After Monday's incredible sell-off, many investors were expecting a rally during Tuesday's session. They got one. The Nasdaq bounced back hard during trading Tuesday, crossing 2000 and ignoring bad news from a number of big players. It seems that investors are overlooking technology woes and think some shares are at bargain prices, despite the lack of fundamentals in the market.
On Monday, Cisco Systems Inc.'s (CSCO) layoffs and L.M. Ericsson Telephone Co.'s earnings warning sent the market into a downward spiral. On Tuesday, Cisco CEO John Chambers told investors, "Inventories are a big problem, and this will be at least a two quarter phenomenon to correct," at the Merrill (MER) Lynch Global Technology Outlook Conference.
And Motorola Inc. (MOT) said it would cut 7,000 jobs and take the charge against first- and second-quarter results. But tech investors seemed hardened to the markets ills and scooped up stocks that were demolished Monday.
At the end of the day, the Nasdaq gained 91.42 points, or 4.75 percent, to finish at 2014.80. The Dow didn't recover as well from Monday's thrashing, but finished solidly in the black. The blue-chip index rose 82.55 points, or 0.81 percent, to close at 10290.80. Also up was the S&P 500, which tacked on 17.36 percent, or 1.47 percent, to end at 1197.52. Shares of Internet Economy companies led the rebound. The Industry Standard 100 was up 20.94 points, or 5.51 percent, to 401.12.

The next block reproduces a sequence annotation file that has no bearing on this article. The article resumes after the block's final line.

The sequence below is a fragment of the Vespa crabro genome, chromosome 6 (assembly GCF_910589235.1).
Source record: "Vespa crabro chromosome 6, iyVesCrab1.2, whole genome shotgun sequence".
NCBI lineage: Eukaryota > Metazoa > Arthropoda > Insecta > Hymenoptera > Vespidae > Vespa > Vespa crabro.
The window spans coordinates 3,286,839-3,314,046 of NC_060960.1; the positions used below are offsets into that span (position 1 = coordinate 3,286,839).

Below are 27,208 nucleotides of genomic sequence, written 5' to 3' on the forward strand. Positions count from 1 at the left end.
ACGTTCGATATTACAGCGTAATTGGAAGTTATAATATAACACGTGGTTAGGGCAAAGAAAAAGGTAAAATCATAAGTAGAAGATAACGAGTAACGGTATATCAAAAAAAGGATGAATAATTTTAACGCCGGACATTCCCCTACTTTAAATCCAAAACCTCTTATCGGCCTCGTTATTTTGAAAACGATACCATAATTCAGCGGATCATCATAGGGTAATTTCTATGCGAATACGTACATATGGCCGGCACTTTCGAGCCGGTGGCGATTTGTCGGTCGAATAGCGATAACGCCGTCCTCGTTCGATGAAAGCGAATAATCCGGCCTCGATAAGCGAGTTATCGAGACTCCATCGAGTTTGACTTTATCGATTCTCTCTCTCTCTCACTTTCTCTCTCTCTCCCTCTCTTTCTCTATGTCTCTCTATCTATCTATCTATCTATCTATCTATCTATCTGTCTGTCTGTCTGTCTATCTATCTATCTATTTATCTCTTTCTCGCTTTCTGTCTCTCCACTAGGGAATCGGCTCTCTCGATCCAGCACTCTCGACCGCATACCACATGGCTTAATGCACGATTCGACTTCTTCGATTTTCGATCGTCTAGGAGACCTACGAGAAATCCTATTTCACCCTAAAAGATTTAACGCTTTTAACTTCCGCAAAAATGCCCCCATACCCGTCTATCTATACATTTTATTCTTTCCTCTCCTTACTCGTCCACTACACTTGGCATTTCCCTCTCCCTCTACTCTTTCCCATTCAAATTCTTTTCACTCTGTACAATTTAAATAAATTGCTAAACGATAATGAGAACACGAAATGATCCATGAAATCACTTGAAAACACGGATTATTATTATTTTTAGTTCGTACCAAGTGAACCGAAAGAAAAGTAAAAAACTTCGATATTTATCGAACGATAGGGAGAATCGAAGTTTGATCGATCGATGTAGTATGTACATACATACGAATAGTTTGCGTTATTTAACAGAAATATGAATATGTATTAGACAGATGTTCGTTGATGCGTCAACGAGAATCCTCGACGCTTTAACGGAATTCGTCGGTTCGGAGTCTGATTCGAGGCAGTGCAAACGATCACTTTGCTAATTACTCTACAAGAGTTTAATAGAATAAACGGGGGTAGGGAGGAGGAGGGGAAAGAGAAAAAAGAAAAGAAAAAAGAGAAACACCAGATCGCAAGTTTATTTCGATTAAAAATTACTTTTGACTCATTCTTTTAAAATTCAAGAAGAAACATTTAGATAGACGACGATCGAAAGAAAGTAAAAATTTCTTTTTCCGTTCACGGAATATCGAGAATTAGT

Cisco, which dragged down the market Monday, led the climb Tuesday despite Chambers' comments. The router giant gained US$2.31, or 12.29 percent, to $21.13.
JDS Uniphase (JDSU) also posted a solid gain. The component maker was up $1.50, or 6.56 percent, to close at $24.38. Despite the day's pick up, analysts said there are significant challenges facing the company.
"They have to reduce the price of their equipment a lot. This will be a long process," said Merrill Lynch analyst Tom Astle.
Despite Motorola's woes, the company gained 29 cents, or 1.93 percent, to close at $15.29. Rival Nokia (NOK) fared even better, adding $1.26, or 5.87 percent, to end at $22.71. And Ericsson's warning seemed like yesterday's news as bargain hunters propped the stock up 31 cents, or 4.98 percent, to end $6.59.
As the economy slows dramatically, it seems that some companies are able to stick their forecasts better than others are.
"We are on track to make our numbers for the quarter. We think this will be a process where the strong businesses emerge," said Afshin Mohebbi, president of Qwest Communications. The company posted a gain of $1.53, or 4.60 percent, to finish at $34.78.